Mobile OS Wars: iOS 5 vs. Android 4.0

With the release of Apple’s iOS 5 and Google’s Android 4.0 (Ice Cream Sandwich), users have two top-tier mobile operating systems to choose from. While iOS 5 debuted on the iPhone 4S and Android 4.0 on the Galaxy Nexus, the software can be looked at independently. The top improvements to each operating system are detailed below, with the goal of helping buyers sort through cell phones and decide which is right for them.

Camera

The camera apps in both iOS 5 and Android 4.0 have been given a lot of attention. Apple has added its popular pinch-to-zoom technology to the camera, making close-up shots more intuitive. On the other side of the fence, Google has given Android’s camera a makeover. The Android 4.0 camera is faster, and supports panorama photos.

Interestingly, both operating systems now allow users to access the camera from the lock screen in order to take faster photos. Both cameras are also designed to be faster. The iPhone 4S can take shots in less than two seconds, and the Galaxy Nexus is only a few tenths of a second behind.

Notifications

Ice Cream Sandwich maintains much of the same functionality as previous builds of Android. Users still access notifications by dragging down the status bar from the top of the screen. The Recent Apps feature from Honeycomb has been brought into phones with Ice Cream Sandwich, letting users view a list of their most recent apps with graphic displays for each app.

Apple has meanwhile stolen a page out of Android’s playbook, as iOS 5 now offers the same drag-the-status-bar method of accessing notifications. On top of this, Apple also added notifications to the lock screen in iOS 5. The improvements bring iOS a lot closer to Android in terms of multitasking and switching between apps.

Your Voice Controls the Phone

Apple rolled out their voice-activated personal assistant, Siri, with iOS 5. The software is currently in beta and is exclusive to the 4S, but has received favorable reviews from nearly everyone who’s used it. Siri has a unique ability to parse human speech and translate it to commands, making interacting with Siri a breeze for anyone.

Meanwhile, Google has made improvements to its own Voice Actions feature. In Android 4.0, Voice Commands can now be accessed hands-free just by speaking to the phone. It’s not as natural as Siri, because users still need to know what commands can be used and how to phrase them. However, once a user knows the commands, Google’s software comes very close to matching Siri’s effectiveness.

Surfing the Web

The browser in Android 4.0 is one of Ice Cream Sandwich’s top enhancements. It makes using different browser tabs a much easier experience, allowing users to quickly scroll between them and letting them close tabs with a flick of their finger. It also adds other useful features, such as the ability to view pages offline and sync bookmarks with Chrome, Google’s desktop browser.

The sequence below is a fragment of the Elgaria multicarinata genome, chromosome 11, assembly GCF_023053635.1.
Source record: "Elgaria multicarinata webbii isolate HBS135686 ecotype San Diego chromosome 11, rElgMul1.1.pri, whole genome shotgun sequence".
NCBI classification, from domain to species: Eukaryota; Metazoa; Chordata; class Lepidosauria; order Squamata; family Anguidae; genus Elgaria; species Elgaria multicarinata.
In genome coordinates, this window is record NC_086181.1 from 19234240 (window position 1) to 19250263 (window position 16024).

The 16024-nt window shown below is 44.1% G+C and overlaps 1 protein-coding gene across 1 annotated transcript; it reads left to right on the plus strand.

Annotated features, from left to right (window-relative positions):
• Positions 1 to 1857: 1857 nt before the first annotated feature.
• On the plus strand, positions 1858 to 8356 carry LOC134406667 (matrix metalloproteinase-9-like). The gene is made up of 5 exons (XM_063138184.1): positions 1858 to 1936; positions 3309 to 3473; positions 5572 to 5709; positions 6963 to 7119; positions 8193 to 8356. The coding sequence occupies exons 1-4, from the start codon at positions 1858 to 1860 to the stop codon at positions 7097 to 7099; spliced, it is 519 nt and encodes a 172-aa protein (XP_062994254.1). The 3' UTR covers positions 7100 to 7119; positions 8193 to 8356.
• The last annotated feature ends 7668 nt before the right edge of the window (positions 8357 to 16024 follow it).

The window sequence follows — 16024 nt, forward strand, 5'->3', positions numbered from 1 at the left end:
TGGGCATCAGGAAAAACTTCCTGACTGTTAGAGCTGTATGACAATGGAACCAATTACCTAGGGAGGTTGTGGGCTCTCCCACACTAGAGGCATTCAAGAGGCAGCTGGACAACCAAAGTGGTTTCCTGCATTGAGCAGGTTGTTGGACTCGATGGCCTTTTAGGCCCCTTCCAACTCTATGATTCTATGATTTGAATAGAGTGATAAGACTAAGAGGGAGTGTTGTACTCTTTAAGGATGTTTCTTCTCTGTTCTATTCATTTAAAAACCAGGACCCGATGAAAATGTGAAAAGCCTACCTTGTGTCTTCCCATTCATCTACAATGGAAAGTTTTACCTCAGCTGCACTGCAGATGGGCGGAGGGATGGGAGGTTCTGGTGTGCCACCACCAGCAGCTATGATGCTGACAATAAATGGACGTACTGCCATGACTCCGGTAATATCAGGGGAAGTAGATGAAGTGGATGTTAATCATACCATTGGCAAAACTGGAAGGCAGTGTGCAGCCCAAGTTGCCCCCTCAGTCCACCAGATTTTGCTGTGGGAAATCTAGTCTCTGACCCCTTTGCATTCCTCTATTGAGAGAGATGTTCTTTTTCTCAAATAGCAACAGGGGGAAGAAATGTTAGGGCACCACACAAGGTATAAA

Apple has also improved the browser in iOS 5, adding features such as Private Browsing. Traditional tabbed browsing is also available on the iPad, while the iPhone and iPod Touch still require users to press a button to bring up a view of their tabs. Both browsers are very effective in terms of speed and rendering pages, but it’s worth noting that iOS 5 still doesn’t support Adobe Flash.

Cloud Services

Google rolled out its Google Music cloud service in the middle of 2011, and has offered photo syncing to Google+ for some time. These features have been improved on in Android 4.0. Apple has responded by launching its iCloud service, a cloud feature that lets users sync their photos, music, movies and files across all of their devices. While Apple’s service launched after Google’s products, iCloud is admittedly a bit more convenient because it’s all rolled into one service. Google’s approach requires users to utilize multiple products.

Choosing between iOS 5 and Android 4.0 isn’t an easy decision, as cell phones running either OS are great devices. They each present compelling reasons for users to go with them. It’s something that individuals need to decide for themselves.

Free book: Jump Start HTML5 Basics

Grab a free copy of one our latest ebooks! Packed with hints and tips on HTML5's most powerful new features.

  • eckhard

    wow the browser part seems really to be written from a strange point of view, since android actually still lacks css3 transitions, websockets, and so on. while the flash player for mobile web really does not play a role anymore one could say.

    • http://lach.la Lachlan

      I beg to differ: goo.gl/XULDz

      Quote:
      “Chrome for Android supports… FlexBox, DateTime pickers, range input, hardware accelerated canvas, requestAnimationFrame, File System API, IndexedDB, Web Workers and Web Sockets.”

      And: goo.gl/tFiKn

      Quote:
      “Fluid CSS3 transforms and transitions, AppCache, localStorage, Geolocation API, HTML media capture (for camera access), Device orientation, Android Intent URIs”

      And my personal favourite, the remote debugging tools that hook straight into a desktop browser.